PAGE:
Ramsgate Tunnels celebrates its 10th anniversary as a visitor attraction this year and is kicking off a series of events with a postcard design competition for children.
In January 2014, the Heritage Lottery Fund awarded a grant of £84,500 to the tunnels and they were reopened to the public six months later in June 2014, just 75 years after they were first opened as a wartime shelter in 1939.
Since then, volunteers have transformed the heritage attraction into one of the leading visitor destinations in the south east of England.
To mark ten years of the visitor attraction the Tunnels staff and volunteers have launched a competition for children under 16 to design a postcard on the theme of ‘We Love Ramsgate Tunnels’. The competition winners will be picked from three age groups 4-7 years, 8-11 years and 12-16 years. The three winning designs will be printed as limited edition postcards and a design for a canvas bag will be produced and printed from the winning designs to be sold in the gift shop.
The competition winners will receive a free 2024 family pass for Ramsgate Tunnels, art supplies, 5 postcards printed with their winning design and a limited-edition canvas bag produced from the winning designs.
The design can incorporate any aspect of Ramsgate Tunnels, an historic event, part of its architecture, or one or more of its many uses throughout history, but it must be focused on Ramsgate Tunnels. The design should prominently include the two statements ‘We Love Ramsgate Tunnels’ and ‘2014-2024’. The artwork should be A4 sized (29.7 x 21 cm) in either landscape or portrait format.
The Ramsgate Tunnels 10th anniversary children’s art competition is run by Ramsgate Tunnels. It is open from now until 4pm on 17th March. Winners will be notified by 14th April.
Find details and download an entry form at https://www.ramsgatetunnels.org/10th-anniversary-art-competition/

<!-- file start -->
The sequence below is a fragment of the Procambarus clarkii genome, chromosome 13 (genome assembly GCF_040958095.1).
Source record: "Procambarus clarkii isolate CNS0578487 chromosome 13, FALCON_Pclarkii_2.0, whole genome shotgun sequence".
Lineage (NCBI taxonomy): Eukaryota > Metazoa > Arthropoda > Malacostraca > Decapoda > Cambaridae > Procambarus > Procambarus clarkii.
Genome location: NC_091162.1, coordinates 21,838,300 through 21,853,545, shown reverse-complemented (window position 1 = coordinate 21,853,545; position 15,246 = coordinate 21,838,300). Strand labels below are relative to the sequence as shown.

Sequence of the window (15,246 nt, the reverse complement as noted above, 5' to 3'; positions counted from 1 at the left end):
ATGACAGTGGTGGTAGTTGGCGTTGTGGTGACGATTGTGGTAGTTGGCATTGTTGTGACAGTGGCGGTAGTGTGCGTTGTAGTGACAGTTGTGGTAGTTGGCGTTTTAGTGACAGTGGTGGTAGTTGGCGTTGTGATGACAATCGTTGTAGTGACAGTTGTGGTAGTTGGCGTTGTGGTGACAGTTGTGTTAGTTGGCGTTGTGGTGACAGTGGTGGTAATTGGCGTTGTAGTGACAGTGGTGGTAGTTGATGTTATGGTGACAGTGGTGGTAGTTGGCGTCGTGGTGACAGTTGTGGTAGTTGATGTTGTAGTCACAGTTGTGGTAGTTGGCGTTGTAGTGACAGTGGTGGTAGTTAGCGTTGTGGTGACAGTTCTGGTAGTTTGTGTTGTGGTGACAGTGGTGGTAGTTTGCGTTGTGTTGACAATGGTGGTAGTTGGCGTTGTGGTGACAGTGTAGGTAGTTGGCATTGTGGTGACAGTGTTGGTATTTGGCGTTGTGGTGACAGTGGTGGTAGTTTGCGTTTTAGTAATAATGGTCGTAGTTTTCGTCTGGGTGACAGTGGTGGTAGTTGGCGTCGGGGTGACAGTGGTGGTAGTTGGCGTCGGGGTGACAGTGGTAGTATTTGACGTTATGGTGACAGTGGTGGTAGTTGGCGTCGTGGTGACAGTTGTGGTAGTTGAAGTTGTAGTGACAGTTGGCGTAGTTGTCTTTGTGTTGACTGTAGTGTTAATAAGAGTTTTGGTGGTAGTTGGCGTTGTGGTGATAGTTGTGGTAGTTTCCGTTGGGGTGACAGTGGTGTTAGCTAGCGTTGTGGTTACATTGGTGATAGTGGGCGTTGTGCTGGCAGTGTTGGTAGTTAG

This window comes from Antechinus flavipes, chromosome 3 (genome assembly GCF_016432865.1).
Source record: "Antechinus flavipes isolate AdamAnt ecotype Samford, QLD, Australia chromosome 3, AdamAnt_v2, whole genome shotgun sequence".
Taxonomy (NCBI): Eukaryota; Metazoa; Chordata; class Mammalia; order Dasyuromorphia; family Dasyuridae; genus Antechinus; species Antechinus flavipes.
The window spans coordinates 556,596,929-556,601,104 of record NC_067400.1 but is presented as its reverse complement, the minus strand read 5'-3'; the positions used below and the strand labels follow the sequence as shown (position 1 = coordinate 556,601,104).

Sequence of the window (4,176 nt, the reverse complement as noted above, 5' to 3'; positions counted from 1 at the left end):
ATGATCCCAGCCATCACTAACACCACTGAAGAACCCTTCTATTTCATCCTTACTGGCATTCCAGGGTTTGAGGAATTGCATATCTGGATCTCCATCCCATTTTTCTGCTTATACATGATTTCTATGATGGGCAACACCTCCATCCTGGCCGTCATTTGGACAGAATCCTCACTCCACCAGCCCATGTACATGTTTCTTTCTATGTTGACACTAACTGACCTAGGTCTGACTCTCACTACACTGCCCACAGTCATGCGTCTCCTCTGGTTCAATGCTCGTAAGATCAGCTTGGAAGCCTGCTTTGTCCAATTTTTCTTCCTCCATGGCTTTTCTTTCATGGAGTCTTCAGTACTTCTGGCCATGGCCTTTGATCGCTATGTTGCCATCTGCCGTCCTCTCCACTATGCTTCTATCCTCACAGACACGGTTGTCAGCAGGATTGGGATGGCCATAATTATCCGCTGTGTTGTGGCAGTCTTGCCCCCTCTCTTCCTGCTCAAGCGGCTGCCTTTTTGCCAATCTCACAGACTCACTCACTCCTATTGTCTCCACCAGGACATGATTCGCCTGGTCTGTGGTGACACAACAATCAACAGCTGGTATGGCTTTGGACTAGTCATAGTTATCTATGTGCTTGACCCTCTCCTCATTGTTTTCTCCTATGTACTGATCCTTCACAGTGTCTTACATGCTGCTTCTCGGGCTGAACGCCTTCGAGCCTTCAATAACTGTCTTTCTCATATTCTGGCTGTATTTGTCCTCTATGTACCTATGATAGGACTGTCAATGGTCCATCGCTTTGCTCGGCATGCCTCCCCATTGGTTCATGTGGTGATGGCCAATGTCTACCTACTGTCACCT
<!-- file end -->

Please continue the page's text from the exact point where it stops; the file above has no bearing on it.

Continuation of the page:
Originally constructed as a railway to connect the harbour of the town with the main train line, Ramsgate Tunnels are two and a half miles long and in some places are as much as 27 metres below the surface. The largest of the tunnels, dates back to October 1863, when it was opened as a railway tunnel serving Ramsgate Harbour Station. The line closed in 1926, when the current Ramsgate station opened. However, the tunnel was brought back into use in 1936, when a narrow gauge railway ran between Hereson Road and the seafront.
The second phase of construction for the Tunnels was during the Second World War, when the Mayor of Ramsgate commissioned the construction of a series of tunnels to serve as underground shelters to protect the inhabitants of Ramsgate. Due to Ramsgate’s close proximity to Europe, the town suffered from heavy bombing during the Second World War.
The tunnels provided sanctuary for many thousands of the town’s residents. The tunnel system utilised both the disused 1863 mainline railway tunnel, and a newly created horseshoe shaped tunnel running from the East Cliff to the West Cliff with entrances dotted throughout the town, so nobody need be more than four minutes ‘brisk walk’ to seek shelter when the sirens sounded.
News of ‘Ramsgate Tunnels’ spread far and wide and soon magazines and national newspapers sent photographers and reporters to report on this remarkable feat of engineering, which had been spearheaded by Ramsgate’s Borough Engineer, R.D. Brimmel, and the Town Mayor A.B.C. Kempe.